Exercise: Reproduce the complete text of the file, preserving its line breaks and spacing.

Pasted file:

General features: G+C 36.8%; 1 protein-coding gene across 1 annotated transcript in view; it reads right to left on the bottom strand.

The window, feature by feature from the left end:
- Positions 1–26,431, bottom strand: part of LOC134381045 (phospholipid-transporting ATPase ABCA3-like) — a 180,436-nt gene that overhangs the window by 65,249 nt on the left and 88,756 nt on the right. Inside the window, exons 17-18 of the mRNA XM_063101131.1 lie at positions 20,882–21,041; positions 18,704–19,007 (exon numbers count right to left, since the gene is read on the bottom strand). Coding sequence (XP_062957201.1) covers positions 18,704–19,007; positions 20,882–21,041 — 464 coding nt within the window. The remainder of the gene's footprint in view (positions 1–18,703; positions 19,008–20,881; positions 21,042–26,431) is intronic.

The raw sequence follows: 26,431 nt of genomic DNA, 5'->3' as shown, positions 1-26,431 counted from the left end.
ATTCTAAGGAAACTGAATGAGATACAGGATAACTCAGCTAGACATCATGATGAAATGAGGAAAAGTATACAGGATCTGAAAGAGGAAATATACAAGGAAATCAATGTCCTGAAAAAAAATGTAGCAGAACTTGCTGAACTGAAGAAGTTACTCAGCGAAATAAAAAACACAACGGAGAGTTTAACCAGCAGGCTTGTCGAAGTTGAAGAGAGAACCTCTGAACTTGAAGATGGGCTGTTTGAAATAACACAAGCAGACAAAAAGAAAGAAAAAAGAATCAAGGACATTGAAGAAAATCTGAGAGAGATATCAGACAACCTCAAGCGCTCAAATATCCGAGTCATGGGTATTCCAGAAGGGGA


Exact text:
General features: G+C 36.8%; 1 protein-coding gene across 1 annotated transcript in view; it reads right to left on the bottom strand.

The window, feature by feature from the left end:
- Positions 1–26,431, bottom strand: part of LOC134381045 (phospholipid-transporting ATPase ABCA3-like) — a 180,436-nt gene that overhangs the window by 65,249 nt on the left and 88,756 nt on the right. Inside the window, exons 17-18 of the mRNA XM_063101131.1 lie at positions 20,882–21,041; positions 18,704–19,007 (exon numbers count right to left, since the gene is read on the bottom strand). Coding sequence (XP_062957201.1) covers positions 18,704–19,007; positions 20,882–21,041 — 464 coding nt within the window. The remainder of the gene's footprint in view (positions 1–18,703; positions 19,008–20,881; positions 21,042–26,431) is intronic.

The raw sequence follows: 26,431 nt of genomic DNA, 5'->3' as shown, positions 1-26,431 counted from the left end.
ATTCTAAGGAAACTGAATGAGATACAGGATAACTCAGCTAGACATCATGATGAAATGAGGAAAAGTATACAGGATCTGAAAGAGGAAATATACAAGGAAATCAATGTCCTGAAAAAAAATGTAGCAGAACTTGCTGAACTGAAGAAGTTACTCAGCGAAATAAAAAACACAACGGAGAGTTTAACCAGCAGGCTTGTCGAAGTTGAAGAGAGAACCTCTGAACTTGAAGATGGGCTGTTTGAAATAACACAAGCAGACAAAAAGAAAGAAAAAAGAATCAAGGACATTGAAGAAAATCTGAGAGAGATATCAGACAACCTCAAGCGCTCAAATATCCGAGTCATGGGTATTCCAGAAGGGGA